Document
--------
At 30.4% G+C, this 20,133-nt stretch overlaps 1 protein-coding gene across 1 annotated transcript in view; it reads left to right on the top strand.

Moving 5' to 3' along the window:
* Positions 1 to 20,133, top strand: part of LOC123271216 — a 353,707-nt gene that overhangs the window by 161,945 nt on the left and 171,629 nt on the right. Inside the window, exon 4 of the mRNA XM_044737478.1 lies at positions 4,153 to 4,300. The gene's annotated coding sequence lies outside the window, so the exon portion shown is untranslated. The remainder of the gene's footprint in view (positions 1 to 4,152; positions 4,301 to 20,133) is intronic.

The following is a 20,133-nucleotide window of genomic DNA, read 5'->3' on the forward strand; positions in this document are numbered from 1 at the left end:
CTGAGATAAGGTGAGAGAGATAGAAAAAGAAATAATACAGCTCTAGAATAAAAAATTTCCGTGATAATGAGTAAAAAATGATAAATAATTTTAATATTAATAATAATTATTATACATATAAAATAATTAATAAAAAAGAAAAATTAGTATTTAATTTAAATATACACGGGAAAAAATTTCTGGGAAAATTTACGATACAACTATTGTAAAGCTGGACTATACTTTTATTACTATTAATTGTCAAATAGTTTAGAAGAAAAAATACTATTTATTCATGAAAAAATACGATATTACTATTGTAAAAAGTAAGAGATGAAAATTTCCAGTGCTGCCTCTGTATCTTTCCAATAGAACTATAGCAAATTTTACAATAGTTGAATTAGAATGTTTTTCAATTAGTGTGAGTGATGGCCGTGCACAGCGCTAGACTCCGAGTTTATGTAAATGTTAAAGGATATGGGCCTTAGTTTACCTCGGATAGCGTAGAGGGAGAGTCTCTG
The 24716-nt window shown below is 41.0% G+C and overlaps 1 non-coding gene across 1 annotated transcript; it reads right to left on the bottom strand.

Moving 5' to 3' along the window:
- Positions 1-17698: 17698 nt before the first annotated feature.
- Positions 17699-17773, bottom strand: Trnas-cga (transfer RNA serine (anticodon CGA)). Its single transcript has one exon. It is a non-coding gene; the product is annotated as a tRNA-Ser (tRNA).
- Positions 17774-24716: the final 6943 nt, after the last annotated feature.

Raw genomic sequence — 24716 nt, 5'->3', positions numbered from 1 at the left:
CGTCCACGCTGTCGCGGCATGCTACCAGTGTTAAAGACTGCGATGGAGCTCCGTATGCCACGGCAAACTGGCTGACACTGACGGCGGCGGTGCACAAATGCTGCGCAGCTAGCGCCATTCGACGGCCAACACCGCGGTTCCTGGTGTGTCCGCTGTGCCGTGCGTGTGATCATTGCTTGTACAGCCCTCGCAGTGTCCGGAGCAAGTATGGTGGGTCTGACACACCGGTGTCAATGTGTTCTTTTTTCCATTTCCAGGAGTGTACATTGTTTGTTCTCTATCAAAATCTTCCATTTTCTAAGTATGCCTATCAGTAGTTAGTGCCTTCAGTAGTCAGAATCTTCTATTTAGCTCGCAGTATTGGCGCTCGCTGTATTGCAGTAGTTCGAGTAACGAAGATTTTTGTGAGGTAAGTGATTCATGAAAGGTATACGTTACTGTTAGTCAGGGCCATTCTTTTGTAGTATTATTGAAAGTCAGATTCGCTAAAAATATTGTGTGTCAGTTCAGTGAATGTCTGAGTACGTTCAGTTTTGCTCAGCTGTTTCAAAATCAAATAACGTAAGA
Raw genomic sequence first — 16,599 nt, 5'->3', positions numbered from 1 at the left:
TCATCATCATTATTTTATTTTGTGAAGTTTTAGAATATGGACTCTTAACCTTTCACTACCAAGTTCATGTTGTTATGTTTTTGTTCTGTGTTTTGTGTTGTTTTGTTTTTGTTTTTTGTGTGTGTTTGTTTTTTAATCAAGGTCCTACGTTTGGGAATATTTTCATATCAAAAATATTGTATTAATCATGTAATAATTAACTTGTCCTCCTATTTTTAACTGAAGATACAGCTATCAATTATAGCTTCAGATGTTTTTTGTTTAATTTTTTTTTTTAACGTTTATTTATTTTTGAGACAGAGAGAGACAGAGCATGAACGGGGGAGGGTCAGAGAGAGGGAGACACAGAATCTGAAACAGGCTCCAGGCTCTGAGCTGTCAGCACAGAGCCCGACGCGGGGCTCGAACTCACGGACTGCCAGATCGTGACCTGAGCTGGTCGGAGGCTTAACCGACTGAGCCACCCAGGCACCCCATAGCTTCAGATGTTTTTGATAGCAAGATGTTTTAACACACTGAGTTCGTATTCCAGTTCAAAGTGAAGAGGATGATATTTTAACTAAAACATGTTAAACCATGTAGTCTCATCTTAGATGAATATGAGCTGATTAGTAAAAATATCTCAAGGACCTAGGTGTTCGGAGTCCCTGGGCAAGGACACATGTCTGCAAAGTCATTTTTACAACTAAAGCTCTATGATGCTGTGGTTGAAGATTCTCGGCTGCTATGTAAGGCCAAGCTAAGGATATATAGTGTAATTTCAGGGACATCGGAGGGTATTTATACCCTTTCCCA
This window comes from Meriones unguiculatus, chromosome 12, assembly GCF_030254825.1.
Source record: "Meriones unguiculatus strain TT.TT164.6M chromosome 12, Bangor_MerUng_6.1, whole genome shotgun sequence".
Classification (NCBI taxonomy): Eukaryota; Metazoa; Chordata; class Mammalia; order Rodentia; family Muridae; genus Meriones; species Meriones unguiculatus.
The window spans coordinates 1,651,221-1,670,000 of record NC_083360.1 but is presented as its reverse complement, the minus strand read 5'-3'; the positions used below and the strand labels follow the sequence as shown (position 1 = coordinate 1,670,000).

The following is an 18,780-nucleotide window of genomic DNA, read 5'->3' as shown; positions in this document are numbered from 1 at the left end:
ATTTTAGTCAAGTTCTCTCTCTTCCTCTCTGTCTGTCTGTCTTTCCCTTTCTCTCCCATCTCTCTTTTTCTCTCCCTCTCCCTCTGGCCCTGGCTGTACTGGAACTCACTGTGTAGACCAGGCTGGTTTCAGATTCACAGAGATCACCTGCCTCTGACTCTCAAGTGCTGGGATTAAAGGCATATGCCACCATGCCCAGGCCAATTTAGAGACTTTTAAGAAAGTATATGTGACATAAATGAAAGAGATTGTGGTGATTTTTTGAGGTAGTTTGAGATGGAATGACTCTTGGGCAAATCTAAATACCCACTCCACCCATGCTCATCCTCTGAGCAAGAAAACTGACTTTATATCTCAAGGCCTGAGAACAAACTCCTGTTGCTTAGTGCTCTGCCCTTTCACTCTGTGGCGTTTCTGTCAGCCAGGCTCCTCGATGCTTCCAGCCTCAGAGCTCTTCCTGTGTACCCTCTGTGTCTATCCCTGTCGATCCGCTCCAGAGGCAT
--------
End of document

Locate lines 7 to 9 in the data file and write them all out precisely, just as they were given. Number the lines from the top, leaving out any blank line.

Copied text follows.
Moving 5' to 3' along the window:
- Positions 1-17698: 17698 nt before the first annotated feature.
- Positions 17699-17773, bottom strand: Trnas-cga (transfer RNA serine (anticodon CGA)). Its single transcript has one exon. It is a non-coding gene; the product is annotated as a tRNA-Ser (tRNA).